• Dave writes : “I really donā€™t think they have to be supplied with a seat (FAA rules, I mean), i.e. like skydivers, however, common sense and business sense says at least one seat per person.”

    FAA regs require at least a seat and seat belt per passenger (skydivers have a special exemption). I think the problem with charging shipping rates would be the same as the problem that led to this suit. Obese passengers would again claim that they are being discriminated against.

    Personally, I’ve given up on airline travel. The poor service combined with the 50/50 chance that you will not get to where you are going on time, has convinced me that it’s not worth it. Being forced to subsidize the two-seats of the obese passenger next to me would just add insult to injury.

  • Arizona, lots of the reason for the poor service is due to FAA regulations and the rest of the hassle is due to the TSA. That organization should be scrapped with extreme prejudice. I can’t blame you on the “giving up on airline travel” thing.

  • Dave,
    The Canadian Government just took those seats out of play. Say you have 20 people on a flight each of whom require an extra seat, right now those seats are gone under this ruling. Now suppose you remove one seat from each row, (I think we are talking 15 rows here) and space out the remaining seats, even if you have to shift the center aisle over a bit. Now every seat on the aircraft can accomodate all but the most extreme case, at a cost of 15 seats.

  • Why do you come up with 15 rows, Jim? Where did you get that number, or what aircraft? The 757-200 has about 26 or 27 rows in coach and the -300 series has 6 more than that, I believe. Even the smallest 737 has more than 15 rows.

    You can’t move the seats around ad hoc (per flight) without causing a 1/2 day delay, and seeing as the planes fly 12 or 15 hours per day, I mean what?? The center aisle doesn’t just shift over, you would need whole new seat rails intalled, most likely, so the plane would have to go to the hangar for a day or a week.

    Maybe you are talking about taking out, 17 % (1 seat out of 6) of capacity ahead of time. Well, before the airline goes into bancruptcy, what if 25 fat sumbitches show up last minute?

    Ludicrous! Business is business. You want real comfort, you ought to pay for first class, and those “big” people could do the same.

  • I’m with Jason. I have a big appetite and want two orders of lobster for the price of one.

    My large SUV needs two gallons of gasoline, your Prius needs one. I want the second gallon free.

  • […] I am not svelte. However, I do not yet require two airplane seats to fly. People with a penchant for algorithmic progression who look at pictures of me circa 1991 and then 2008 may conclude that I will reach that stage sometime in the next decade, though. If that happens, and the traveling spirit strikes me, I ought to go to Canada. Because there, apparently, I would be legally entitled to two airline seats for the price of one, if I can’t fit into just one. […]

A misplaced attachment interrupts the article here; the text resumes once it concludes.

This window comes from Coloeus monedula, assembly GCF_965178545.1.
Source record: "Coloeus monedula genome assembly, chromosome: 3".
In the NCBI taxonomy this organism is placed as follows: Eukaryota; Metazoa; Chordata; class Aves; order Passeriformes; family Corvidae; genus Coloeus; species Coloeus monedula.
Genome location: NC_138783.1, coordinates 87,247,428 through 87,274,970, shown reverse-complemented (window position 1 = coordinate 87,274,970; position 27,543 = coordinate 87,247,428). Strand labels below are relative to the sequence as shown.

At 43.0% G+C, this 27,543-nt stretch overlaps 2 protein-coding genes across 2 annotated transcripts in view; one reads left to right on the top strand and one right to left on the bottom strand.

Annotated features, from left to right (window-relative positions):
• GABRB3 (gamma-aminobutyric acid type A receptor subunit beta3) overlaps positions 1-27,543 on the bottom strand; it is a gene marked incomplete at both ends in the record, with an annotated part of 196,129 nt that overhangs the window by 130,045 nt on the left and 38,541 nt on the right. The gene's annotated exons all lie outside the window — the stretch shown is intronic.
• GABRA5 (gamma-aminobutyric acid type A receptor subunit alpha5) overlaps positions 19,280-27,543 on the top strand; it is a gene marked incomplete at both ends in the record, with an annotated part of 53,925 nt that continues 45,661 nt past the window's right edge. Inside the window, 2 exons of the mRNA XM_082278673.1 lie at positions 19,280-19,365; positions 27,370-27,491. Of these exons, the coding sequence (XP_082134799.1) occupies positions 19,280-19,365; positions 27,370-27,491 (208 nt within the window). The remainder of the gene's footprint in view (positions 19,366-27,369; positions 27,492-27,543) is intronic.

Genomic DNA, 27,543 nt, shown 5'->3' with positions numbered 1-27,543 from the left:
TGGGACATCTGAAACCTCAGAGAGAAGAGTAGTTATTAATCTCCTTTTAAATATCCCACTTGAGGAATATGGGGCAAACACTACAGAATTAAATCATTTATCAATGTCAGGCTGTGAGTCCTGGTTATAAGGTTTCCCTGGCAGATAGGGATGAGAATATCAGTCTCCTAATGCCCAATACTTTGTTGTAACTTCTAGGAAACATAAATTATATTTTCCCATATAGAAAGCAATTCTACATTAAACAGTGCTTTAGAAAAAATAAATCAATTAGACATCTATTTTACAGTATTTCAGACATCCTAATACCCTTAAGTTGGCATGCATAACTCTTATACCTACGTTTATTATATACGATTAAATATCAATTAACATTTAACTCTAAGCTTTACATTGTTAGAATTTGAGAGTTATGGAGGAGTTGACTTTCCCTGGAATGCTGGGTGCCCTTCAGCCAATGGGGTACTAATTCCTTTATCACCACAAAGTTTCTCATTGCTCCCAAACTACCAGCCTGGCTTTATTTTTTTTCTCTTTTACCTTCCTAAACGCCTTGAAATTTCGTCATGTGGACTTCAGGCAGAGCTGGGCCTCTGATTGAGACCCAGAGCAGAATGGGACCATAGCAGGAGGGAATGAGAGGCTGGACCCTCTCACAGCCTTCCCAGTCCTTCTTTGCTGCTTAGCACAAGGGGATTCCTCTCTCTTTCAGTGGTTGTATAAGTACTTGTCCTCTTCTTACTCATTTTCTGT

• Even if you are not obese, what’s to stop a thin person from putting loads of padding under their clothes and claiming they need an extra seat?

    This ruling absurd in the extreme, because it requires airline clerks to act like medical professionals and determine who is really obese and who isn’t. Otherwise, they will have to just give out two seats to everyone, regardless. Then what happens when a really, really obese person requires three seats?

  • How is it discrimination if a business charges based on their actual cost to provide a service? And how is it not discrimination if you are entitled to two seats for the price of one if you are obese and not if you are thin? Has the world gone completely bonkers or is it just Canada?

  • The whole world except for China. You’re still allowed common sense over there.

    (the sad part is, I’m not joking.)

  • Under the court’s theory, car makers are in for a big surprise, assuming car makers exist in the future, of course.

    An obese person is offset from the steering wheel of a standard auto. That means that they are unable to use the controls in an optimally safe manner. Driving with only your left hand on the steering wheel, for instance, does not comply with the 10/2 hand positioning taught in safety classes. Clearly, auto designers need to make the front seat for one person only, situated in the middle of the driver’s compartment. Surely a court will look favorably on my argument.

    I won’t even get into the issue of the unfairness of compact and sub-compact cars and the way they disadvantage the large, compelling them to spend extra money on large vehicles The unfairness should be obvious.

  • This decision makes me fear that in the not too distant future we will be living in the world of ā€œHarrison Bergeronā€.

  • Of course, the airlines, (like the USP, FedEx, etc…) could charge passengers according to their weight. To be sure, the heavier the gross weight of the aircraft, the more fuel it needs to move from A to B. Thus, they incur higher costs. Let the “heavies” have three seats if they need them. Premium rates apply, of course. I’m also a proponent of heavies getting special handicapped parking spaces at the furthest possible point from their destination.

  • but what I really want to know is whether they are entitled to extra snacks on board as well? How about a full can of soda instead of just a cup (mostly ice btw)? In all seriousness, I think most people support the theory of public accommodation but when it crosses the line to become absurd what happens is all sympathy and accommodation evaporates.

  • I totally support the idea of providing two seats for fat people who need more than one. It is a matter of human right. However, Airlines are not to be
    published by a law that encourages self-inflicted physical impairment caused by overeating. Those fat people applying for additional free seat should be subject to an interview and rightful justification.

  • I hate to say that I agree with this ruling half-way. If a flight is not 100% booked, I do not think an obese person should have to pay extra simply because they require two seats. But if the plane is 100% booked, they should have to pay for the extra seat, because at that point they are cutting into the bottom line of the airline. Airlines should attempt to accomadiate the obese passengar if possible, but not be able to just charge them extra for an extra seat if it’s not being used.

  • Of course, Chris, that goes without saying, but I guess I’ve got to say it. The flight attendants don’t want passengers to be uncomfortable. They would try to put the “big guy” next to either an empty seat or a kid. The bad situation occurs with a full flight.